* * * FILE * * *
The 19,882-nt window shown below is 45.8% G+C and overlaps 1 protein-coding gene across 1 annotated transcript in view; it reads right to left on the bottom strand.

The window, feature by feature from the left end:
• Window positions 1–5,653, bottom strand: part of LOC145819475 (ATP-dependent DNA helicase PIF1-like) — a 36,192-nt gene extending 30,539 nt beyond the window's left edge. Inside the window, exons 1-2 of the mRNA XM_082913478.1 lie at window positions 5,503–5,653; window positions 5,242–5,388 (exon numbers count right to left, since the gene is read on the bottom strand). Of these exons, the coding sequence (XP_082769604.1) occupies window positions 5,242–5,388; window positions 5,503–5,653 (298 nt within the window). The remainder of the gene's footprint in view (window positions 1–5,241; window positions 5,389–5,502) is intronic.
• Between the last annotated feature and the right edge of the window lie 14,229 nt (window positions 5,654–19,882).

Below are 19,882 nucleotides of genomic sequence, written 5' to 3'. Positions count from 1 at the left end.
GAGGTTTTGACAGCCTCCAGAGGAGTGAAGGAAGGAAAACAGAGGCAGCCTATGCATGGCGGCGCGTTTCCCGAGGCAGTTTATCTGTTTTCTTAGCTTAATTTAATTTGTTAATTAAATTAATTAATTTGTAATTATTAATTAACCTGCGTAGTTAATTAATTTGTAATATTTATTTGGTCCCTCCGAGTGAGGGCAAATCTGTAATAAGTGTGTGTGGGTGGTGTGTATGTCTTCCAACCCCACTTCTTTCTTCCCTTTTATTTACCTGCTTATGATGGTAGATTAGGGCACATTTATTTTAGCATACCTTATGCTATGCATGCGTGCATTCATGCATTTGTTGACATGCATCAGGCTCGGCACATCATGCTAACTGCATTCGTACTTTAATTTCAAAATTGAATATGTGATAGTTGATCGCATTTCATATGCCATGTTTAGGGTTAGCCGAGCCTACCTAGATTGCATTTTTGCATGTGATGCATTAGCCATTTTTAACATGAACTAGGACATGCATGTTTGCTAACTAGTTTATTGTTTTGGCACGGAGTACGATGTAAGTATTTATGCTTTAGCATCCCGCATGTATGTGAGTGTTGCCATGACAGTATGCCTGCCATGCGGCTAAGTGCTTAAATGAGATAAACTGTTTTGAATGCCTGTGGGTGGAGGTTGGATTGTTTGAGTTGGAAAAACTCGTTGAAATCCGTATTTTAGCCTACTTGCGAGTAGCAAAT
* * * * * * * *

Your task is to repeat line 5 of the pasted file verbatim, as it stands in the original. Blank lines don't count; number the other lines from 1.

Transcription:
Below are 19,882 nucleotides of genomic sequence, written 5' to 3'. Positions count from 1 at the left end.